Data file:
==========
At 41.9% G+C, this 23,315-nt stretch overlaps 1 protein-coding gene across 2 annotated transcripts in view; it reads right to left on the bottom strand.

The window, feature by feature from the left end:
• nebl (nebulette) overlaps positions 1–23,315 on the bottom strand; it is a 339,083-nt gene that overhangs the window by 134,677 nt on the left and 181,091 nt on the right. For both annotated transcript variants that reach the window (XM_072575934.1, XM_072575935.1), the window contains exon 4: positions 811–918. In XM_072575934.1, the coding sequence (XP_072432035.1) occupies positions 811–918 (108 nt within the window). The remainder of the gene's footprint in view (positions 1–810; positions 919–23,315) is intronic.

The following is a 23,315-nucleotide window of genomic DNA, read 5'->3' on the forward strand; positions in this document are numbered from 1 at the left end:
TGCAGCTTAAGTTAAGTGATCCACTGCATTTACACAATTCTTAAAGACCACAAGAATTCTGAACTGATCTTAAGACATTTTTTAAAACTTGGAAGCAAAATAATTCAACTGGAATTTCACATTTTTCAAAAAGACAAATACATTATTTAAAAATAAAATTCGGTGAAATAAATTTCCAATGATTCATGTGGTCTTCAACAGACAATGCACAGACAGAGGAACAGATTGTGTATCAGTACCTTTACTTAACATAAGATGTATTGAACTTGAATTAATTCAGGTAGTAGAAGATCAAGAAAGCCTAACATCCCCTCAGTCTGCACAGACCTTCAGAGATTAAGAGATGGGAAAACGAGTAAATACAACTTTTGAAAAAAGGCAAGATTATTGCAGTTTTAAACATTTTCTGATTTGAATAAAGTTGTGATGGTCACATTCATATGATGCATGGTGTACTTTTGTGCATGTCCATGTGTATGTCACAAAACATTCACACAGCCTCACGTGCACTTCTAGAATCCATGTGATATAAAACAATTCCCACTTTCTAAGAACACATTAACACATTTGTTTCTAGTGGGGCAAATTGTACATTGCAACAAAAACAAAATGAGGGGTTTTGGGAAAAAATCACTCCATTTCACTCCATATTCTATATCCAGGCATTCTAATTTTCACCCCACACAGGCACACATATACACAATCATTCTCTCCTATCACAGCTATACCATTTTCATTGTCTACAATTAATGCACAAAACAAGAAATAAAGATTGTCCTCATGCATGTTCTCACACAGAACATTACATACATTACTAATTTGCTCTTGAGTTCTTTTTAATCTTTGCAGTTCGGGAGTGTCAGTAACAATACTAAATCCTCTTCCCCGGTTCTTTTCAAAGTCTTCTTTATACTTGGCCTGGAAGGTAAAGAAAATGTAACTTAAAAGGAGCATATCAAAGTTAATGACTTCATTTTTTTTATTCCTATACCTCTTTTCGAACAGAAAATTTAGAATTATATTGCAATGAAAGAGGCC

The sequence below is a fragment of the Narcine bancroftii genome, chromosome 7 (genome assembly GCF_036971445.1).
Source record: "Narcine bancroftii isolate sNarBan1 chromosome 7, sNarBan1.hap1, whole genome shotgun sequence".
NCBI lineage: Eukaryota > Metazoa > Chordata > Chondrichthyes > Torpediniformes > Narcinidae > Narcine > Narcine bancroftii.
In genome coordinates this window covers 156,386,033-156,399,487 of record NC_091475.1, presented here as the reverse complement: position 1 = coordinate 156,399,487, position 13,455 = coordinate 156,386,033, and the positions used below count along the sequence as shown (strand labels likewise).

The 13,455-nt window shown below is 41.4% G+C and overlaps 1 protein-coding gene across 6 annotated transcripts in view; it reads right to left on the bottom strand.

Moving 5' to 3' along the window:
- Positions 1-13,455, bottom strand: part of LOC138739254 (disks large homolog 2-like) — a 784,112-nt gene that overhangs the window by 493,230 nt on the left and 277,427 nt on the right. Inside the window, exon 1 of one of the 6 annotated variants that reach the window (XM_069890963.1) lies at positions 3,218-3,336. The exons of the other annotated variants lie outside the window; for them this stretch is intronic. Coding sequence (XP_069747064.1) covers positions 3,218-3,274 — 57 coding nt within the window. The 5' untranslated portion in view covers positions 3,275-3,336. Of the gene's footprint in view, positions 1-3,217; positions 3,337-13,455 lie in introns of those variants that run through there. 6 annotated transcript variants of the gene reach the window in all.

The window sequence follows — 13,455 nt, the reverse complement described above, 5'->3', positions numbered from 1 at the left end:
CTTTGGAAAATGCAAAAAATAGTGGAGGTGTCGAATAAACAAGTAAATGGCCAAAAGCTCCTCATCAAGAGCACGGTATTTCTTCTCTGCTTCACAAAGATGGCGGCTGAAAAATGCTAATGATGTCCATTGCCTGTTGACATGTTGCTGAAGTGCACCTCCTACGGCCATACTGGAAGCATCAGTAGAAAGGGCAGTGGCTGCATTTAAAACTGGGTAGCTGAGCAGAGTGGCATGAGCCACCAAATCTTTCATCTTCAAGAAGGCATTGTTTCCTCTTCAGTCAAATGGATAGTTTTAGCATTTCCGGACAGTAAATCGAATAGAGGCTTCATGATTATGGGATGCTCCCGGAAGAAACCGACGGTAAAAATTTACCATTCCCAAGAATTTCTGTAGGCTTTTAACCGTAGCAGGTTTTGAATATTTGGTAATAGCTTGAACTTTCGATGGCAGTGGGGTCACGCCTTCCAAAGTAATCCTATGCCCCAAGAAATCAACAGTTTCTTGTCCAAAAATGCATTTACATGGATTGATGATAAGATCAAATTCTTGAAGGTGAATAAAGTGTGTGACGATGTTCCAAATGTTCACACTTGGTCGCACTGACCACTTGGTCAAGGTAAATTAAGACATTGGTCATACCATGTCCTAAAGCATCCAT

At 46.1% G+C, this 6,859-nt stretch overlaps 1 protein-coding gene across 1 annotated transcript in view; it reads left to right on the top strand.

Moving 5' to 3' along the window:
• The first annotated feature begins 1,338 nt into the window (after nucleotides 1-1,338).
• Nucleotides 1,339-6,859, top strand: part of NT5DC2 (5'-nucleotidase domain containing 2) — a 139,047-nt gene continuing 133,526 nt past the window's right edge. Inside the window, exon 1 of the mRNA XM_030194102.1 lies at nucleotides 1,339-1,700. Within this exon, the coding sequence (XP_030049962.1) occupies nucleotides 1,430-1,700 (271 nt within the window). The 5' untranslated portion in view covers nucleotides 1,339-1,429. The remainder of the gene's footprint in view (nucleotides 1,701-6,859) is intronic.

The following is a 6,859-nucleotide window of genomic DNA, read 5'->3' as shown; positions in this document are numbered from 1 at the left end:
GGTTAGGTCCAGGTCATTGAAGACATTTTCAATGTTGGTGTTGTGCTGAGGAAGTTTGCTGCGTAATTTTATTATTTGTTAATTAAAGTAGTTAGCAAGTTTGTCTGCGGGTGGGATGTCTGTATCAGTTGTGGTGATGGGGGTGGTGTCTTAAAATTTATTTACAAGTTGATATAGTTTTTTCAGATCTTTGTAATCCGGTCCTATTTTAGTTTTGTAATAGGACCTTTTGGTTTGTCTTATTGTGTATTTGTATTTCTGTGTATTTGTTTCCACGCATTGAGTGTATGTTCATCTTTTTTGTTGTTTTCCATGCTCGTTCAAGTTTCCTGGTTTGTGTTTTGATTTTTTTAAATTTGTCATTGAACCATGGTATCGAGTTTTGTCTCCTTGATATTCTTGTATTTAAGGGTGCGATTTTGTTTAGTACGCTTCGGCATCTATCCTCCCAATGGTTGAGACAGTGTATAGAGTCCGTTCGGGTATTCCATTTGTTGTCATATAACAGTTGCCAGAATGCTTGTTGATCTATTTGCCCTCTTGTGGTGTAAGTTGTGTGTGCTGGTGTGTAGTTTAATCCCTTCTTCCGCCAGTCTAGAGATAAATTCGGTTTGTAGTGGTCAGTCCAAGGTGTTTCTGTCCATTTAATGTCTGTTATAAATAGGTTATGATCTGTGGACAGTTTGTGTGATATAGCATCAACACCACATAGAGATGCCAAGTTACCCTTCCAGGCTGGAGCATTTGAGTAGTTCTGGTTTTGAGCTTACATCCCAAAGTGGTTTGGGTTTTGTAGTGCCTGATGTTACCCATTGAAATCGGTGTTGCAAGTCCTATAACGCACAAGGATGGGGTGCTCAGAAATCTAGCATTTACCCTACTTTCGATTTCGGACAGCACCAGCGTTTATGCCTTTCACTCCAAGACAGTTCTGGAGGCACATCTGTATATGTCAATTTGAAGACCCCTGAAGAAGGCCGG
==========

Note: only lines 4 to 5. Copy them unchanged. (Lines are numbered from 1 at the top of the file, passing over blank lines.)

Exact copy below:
The following is a 23,315-nucleotide window of genomic DNA, read 5'->3' on the forward strand; positions in this document are numbered from 1 at the left end:
TGCAGCTTAAGTTAAGTGATCCACTGCATTTACACAATTCTTAAAGACCACAAGAATTCTGAACTGATCTTAAGACATTTTTTAAAACTTGGAAGCAAAATAATTCAACTGGAATTTCACATTTTTCAAAAAGACAAATACATTATTTAAAAATAAAATTCGGTGAAATAAATTTCCAATGATTCATGTGGTCTTCAACAGACAATGCACAGACAGAGGAACAGATTGTGTATCAGTACCTTTACTTAACATAAGATGTATTGAACTTGAATTAATTCAGGTAGTAGAAGATCAAGAAAGCCTAACATCCCCTCAGTCTGCACAGACCTTCAGAGATTAAGAGATGGGAAAACGAGTAAATACAACTTTTGAAAAAAGGCAAGATTATTGCAGTTTTAAACATTTTCTGATTTGAATAAAGTTGTGATGGTCACATTCATATGATGCATGGTGTACTTTTGTGCATGTCCATGTGTATGTCACAAAACATTCACACAGCCTCACGTGCACTTCTAGAATCCATGTGATATAAAACAATTCCCACTTTCTAAGAACACATTAACACATTTGTTTCTAGTGGGGCAAATTGTACATTGCAACAAAAACAAAATGAGGGGTTTTGGGAAAAAATCACTCCATTTCACTCCATATTCTATATCCAGGCATTCTAATTTTCACCCCACACAGGCACACATATACACAATCATTCTCTCCTATCACAGCTATACCATTTTCATTGTCTACAATTAATGCACAAAACAAGAAATAAAGATTGTCCTCATGCATGTTCTCACACAGAACATTACATACATTACTAATTTGCTCTTGAGTTCTTTTTAATCTTTGCAGTTCGGGAGTGTCAGTAACAATACTAAATCCTCTTCCCCGGTTCTTTTCAAAGTCTTCTTTATACTTGGCCTGGAAGGTAAAGAAAATGTAACTTAAAAGGAGCATATCAAAGTTAATGACTTCATTTTTTTTATTCCTATACCTCTTTTCGAACAGAAAATTTAGAATTATATTGCAATGAAAGAGGCC